On the other hand, one could argue that by lobbying against the activities of the EPO vendors are seeking to restrict the accessibility of public information, since if the PTOs were confined to providing raw patent data alone only those who could afford access to proprietary online services would be able to obtain it in a user-friendly and comprehensible manner. Moreover, critics might argue, vendors are doing so solely in order to protect their own proprietary interests, and what some might feel are outdated business models.

Intrigued by the debate last week I conducted an interview with the EPO's Wolfgang Pilch, which I am publishing today as a downloadable PDF file.

Those who follow the debate about Open Access to the scholarly literature may find some interesting parallels.

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If you wish to read the interview with Wolfgang Pilch please click on the link below. I am publishing it under a Creative Commons licence, so you are free to copy and distribute it as you wish, so long as you credit me as the author, do not alter or transform the text, and do not use it for any commercial purpose.

If after reading it you feel it is well done you might like to consider making a small contribution to my PayPal account. I have in mind a figure of $8, but whatever anyone felt inspired to contribute would be fine by me.

Payment can be made quite simply by quoting the e-mail account: richard.poynder@btinternet.com. It is not necessary to have a PayPal account to make a payment.

What I would ask is that if you point anyone else to the article then you consider directing them to this post, rather than directly to the PDF file itself.

If you would like to republish the article on a commercial basis, or have any comments on it, please email me at richard.poynder@btinternet.com.

To read the interview (as a PDF file) click here.

Friday, October 19, 2007

The Basement Interviews: Peter Suber

Free Online Scholarship

Peter Suber
Philosopher, jurist, and one-time stand-up comic, Peter Suber is widely viewed as the de facto leader of the open access (OA) movement. A senior researcher at the Scholarly Publishing and Academic Resources Coalition (SPARC), Open Access Project Director for the public interest advocacy group Public Knowledge, and Research Professor of Philosophy at Earlham College, Suber is also an advisor to a number of other OA-related organisations — including the WikimediaFoundation, the Open Knowledge Foundation, and the Australian Open Access to Knowledge Law Project (OAK).

Peter Suber was born in Evanston, Illinois, in 1951. His father was a jazz magazine publisher. His mother — Grace Mary Stern — became a prominent Illinois state senator, and in 1982 was the Democratic Party candidate for lieutenant governorof Illinois, running with Adlai Stevenson III.

Suber studied philosophy at Earlham College (in Richmond, Indiana), and then did a doctorate in philosophy and a law degree, both at Northwestern University. While at Earlham he spent a sabbatical year in Douglas Hofstadter's artificial intelligence lab as well.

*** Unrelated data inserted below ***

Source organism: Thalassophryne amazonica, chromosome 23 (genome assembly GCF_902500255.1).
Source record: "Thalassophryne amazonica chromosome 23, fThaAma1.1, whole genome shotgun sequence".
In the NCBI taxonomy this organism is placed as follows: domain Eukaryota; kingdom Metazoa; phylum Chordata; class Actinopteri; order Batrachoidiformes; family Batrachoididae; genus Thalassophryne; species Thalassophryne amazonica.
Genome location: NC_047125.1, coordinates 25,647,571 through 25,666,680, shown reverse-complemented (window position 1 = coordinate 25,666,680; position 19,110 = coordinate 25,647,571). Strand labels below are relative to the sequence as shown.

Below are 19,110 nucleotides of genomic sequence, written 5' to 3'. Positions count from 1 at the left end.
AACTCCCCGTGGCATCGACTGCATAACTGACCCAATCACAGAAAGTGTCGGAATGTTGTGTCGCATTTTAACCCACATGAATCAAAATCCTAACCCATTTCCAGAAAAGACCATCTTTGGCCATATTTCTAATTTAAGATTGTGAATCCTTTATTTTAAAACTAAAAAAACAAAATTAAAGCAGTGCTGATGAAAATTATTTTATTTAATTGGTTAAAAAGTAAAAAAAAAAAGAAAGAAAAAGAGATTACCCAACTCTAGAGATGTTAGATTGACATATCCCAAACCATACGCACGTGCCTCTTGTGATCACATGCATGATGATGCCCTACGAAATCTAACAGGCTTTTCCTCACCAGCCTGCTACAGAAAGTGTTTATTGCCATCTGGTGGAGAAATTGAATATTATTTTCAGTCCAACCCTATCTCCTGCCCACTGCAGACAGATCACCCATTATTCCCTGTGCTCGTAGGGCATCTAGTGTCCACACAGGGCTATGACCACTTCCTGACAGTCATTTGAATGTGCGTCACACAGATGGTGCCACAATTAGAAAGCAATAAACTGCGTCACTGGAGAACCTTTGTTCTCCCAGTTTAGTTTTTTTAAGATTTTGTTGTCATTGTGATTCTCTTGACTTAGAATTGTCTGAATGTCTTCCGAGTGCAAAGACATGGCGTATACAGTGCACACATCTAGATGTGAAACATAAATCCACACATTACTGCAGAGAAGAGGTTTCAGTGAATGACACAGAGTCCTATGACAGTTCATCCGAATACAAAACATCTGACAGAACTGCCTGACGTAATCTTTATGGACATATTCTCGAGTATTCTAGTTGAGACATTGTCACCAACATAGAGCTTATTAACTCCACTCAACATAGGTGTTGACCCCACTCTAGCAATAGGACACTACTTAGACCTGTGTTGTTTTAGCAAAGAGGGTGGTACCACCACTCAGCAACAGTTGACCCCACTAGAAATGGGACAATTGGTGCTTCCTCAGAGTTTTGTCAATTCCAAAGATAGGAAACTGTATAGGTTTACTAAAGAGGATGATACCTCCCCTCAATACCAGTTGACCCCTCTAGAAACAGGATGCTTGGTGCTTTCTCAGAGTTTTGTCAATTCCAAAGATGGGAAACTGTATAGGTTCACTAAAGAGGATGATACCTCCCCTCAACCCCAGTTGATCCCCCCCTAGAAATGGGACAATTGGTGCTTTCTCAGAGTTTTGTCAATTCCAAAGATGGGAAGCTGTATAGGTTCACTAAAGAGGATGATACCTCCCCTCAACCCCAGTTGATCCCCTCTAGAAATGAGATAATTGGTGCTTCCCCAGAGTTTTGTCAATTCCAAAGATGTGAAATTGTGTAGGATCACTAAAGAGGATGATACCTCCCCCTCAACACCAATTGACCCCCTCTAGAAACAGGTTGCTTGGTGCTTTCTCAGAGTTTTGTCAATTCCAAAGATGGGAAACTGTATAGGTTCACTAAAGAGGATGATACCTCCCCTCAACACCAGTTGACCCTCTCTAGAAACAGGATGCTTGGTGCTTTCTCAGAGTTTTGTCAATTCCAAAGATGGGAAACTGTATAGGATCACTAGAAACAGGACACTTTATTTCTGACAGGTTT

To pay his way through graduate school, Suber developed a side-career as a stand-up comedian, working in clubs, universities, tech conferences, and television. As his gigs became more plentiful and lucrative, he had to choose between full-time philosophy and full-time comedy. The choice for philosophy was an easy one, in part, he says, because teaching philosophy meant that he didn't have to leave comedy entirely behind!

Choosing philosophy didn't assure him a career, however. After turning down an unsatisfactory tenure-track job offer he realised that the tight job market did not allow him to be picky. He might have returned to comedy, but acquired Graves disease (a thyroid condition now under control), which made him too hoarse to speak in public for several months. So he started law school and remained full-time in the philosophy job market. His thinking was that if he found a good job in philosophy, he'd take it; and if not, he'd be trained for something else.

After two years of law school he got an offer from his alma mater, which he considered an ideal job. So he arranged with his Dean to finish law school before starting his job, and then returned to Earlham to teach philosophy, law, and occasionally computer science.

Intrigued by the potential of the Web


In the mid-1990s, intrigued by the potential of the Web, Suber began to put his academic papers online. To his surprise, he immediately began to receive emails from other researchers wanting to discuss his ideas. This was just the kind of feedback that he had always expected to get by publishing in print, but which rarely materialised until his work was available online.

Excited by his experience, Suber began to make contact with other academics doing the same, and started a weekly newsletter. His plan was to report on developments, and encourage other researchers to take advantage of the new medium for disseminating their scholarship. Soon he was sufficiently gripped by the possibilities of what he now called "Free Online Scholarship" (FOS) that Suber devoted a sabbatical year to furthering his aim, and eventually deciding to put his academic career on hold to devote all his energies to FOS.